official site of the Journalism Education Association of New Zealand
Wintec 3-day conference programme released
A provisional programme for the Jeanz conference at Wintec (7 - 9 December) includes an optional one-day training seminar on computer-assisted reporting and research.
The CARR seminar, organised jointly with the Journalists Training Organisation, runs on Wednesday 7 December. Speakers include NBR's Francis Till, New Zealand Herald's Eugene Bingham and Stephen Cornes from the Companies Office.
Jeanz business gets underway with the AGM on the Wednesday evening. Thursday 8 December will be full day of academic papers followed by the conference dinner.
Papers will be presented on: #abuilding investigative journalism skillsa#aproject-based learninga#acommunity radio and womena#agender in the newsrooma#aa personal view of journalism traininga#awriting skillsa#aa study of Listener coversa#aconsumer journalisma#asports reportinga#anews room languagea#aethics and the reporting of natural disasters.
Scheduled for Friday 9 December is a discussion led by the JTO including workplace assessment, moderation, and the need to update unit standards (please bring a copy of the unit standards you deliver). The conference is due to finish at 1pm.
Detailed programmes for CARR seminar and Jeanz conference sessions, 7 - 9 December 2005, Waikato Institute of Technology City Campus, Hamilton. The conference registration fee is $50. The CARR seminar fee is $30.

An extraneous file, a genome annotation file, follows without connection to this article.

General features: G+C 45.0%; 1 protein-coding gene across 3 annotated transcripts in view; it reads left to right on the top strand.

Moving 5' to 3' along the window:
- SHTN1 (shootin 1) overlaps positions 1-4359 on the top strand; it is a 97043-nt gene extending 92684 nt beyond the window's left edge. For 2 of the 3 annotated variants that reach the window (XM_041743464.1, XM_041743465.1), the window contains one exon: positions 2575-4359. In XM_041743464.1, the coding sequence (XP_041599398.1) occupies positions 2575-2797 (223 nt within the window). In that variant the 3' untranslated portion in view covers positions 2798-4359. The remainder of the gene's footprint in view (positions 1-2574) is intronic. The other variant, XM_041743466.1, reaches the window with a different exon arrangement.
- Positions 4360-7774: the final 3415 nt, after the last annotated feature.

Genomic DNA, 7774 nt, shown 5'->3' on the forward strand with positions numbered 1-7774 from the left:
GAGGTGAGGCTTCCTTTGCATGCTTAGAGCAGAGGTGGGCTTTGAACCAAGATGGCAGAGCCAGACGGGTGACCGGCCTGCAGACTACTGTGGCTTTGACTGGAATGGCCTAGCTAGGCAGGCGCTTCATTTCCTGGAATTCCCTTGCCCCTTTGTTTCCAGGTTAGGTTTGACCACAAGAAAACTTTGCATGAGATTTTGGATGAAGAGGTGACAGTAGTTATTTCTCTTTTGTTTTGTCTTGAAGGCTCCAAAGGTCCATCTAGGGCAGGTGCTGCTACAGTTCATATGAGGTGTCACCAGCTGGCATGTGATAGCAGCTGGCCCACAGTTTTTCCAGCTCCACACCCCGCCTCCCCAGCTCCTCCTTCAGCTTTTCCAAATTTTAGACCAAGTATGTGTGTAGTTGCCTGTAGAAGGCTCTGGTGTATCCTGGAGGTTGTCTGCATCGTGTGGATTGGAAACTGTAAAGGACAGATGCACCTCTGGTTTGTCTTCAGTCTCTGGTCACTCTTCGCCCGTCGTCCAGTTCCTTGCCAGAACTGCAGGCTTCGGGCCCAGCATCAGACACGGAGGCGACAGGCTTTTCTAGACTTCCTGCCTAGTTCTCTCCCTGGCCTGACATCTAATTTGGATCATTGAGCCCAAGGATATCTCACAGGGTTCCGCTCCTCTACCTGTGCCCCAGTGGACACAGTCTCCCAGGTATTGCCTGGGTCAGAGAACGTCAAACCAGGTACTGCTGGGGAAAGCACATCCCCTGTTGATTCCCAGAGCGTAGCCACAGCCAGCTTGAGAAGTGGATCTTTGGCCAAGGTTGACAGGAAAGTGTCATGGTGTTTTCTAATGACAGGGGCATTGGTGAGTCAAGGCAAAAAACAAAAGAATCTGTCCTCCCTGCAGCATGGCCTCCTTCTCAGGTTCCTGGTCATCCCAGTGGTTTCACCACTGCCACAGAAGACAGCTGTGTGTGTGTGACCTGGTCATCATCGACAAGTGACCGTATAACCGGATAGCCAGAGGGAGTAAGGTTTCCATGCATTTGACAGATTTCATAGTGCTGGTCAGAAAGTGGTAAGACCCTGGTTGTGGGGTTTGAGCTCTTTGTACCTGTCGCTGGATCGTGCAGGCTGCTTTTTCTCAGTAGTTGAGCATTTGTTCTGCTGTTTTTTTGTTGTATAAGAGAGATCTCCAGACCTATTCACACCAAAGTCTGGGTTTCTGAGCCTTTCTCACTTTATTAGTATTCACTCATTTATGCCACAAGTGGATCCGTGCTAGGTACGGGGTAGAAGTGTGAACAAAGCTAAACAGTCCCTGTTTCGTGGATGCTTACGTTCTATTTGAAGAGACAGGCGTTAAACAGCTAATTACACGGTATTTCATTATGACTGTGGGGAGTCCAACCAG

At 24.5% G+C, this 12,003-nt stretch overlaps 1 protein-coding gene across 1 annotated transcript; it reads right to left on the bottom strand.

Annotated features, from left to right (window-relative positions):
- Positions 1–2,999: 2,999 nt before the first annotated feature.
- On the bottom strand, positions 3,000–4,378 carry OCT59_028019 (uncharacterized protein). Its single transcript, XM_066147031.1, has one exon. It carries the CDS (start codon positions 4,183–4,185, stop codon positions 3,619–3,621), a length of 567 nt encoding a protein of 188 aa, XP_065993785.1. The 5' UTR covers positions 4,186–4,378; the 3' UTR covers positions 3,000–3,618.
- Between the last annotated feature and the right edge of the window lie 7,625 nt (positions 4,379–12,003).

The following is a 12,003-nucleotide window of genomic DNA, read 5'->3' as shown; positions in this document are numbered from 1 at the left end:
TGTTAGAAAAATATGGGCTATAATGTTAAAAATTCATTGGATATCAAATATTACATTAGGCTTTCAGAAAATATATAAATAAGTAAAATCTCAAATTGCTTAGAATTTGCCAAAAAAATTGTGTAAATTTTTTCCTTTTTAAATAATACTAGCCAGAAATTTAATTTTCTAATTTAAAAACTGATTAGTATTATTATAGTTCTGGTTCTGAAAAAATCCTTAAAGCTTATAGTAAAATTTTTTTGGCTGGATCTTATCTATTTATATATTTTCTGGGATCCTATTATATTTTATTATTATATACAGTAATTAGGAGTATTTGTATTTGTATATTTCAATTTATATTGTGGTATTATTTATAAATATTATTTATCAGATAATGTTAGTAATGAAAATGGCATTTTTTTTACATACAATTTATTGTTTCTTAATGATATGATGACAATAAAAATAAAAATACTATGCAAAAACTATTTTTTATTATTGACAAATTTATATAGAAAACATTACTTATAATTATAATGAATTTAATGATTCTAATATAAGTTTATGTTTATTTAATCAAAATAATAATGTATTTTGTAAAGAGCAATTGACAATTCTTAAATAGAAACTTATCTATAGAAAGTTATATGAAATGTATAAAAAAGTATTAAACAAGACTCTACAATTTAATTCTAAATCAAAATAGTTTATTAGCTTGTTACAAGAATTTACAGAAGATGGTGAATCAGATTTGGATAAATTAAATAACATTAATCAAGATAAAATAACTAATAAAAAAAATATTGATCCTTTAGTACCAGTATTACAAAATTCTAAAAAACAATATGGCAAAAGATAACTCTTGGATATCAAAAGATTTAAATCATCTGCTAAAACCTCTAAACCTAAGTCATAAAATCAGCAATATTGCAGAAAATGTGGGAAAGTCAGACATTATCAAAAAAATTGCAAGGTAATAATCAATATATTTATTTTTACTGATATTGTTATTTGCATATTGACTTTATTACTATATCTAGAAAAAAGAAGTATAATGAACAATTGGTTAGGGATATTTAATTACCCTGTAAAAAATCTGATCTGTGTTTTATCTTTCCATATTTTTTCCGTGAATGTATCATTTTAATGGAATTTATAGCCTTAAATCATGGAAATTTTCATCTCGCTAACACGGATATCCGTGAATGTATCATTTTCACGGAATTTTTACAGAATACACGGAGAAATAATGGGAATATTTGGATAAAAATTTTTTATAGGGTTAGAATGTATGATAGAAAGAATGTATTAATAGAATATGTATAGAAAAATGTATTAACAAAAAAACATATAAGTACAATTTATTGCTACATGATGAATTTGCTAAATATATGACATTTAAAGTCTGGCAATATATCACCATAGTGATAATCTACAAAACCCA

a#aWintec conference registration form a#a
Accommodation in Hamilton
The Colonial Arms Motel and the Rydges LeGrand hotel are both within a five-minute walk of the Wintec City Campus.
The rate at the Colonial Arms is $89 twin share & extra persons $15. Ph (7) 838 2479
www.colonialcitymotel.co.nz aaaaaa email@example.com
The Rydges LeGrant rate is
$139+gst per room. Ph (7) 839 1994.
www.rydges.com aaaaaa Rose_lawton@rydges.com
Wintec campus mapaaaaaaHamilton map
Scholarship for JEA conference at Surfers Paradise
Jeanz is offering a scholarship for a relative newcomer to journalism teaching to attend the JEA annual conference at Surfers Paradise, November 29 to December 2. The scholarship provides up to $NZ1000 from Jeanz, plus up to $A1000 from JEA. Applicants must already have had a paper accepted for the JEA conference. See below for application guidelines.
Waiariki students quiz Peters
Dealing with Winston Peters just after he had gone head-to-head with Barry Soper was a little un-nerving for Waiariki journalism students, but they found the "rush" of a Peters press conference quite exciting.
The students attended Peters' public meeting in Rotorua when he announced NZ First's "who will we go with" stance just prior to the general election. They were allowed into the press conference and found observing the national media at work a very illuminating experience.
Winston gave them a few sage words of advice afterwards but as the photograph shows, no one was feeling very happy with effforts by some to get their questions answered. (Pic: Waiariki students Andre Moynihan and Alanah Erikson just wanted a few words with Winston.) (AS)
WANTED: Pacific Island journalism school
A plan to set up a Pacific Island journalism school in Auckland is being floated by Jim Tucker, executive director of the Journalists Training Organisation.
He has been sounding out the idea with the Pacific Islands Media Association, the Pacific Cooperation Foundation, the Pacific Islands Ministry and staff at AUT.
He told the PIMA conference in Auckland last month that "little effective effort" was being made to attract Pacific Islanders into media careers. He said journalism had a low status among Pacific Island families as a career choice for their young people:
"This is a problem the JTO needs to address."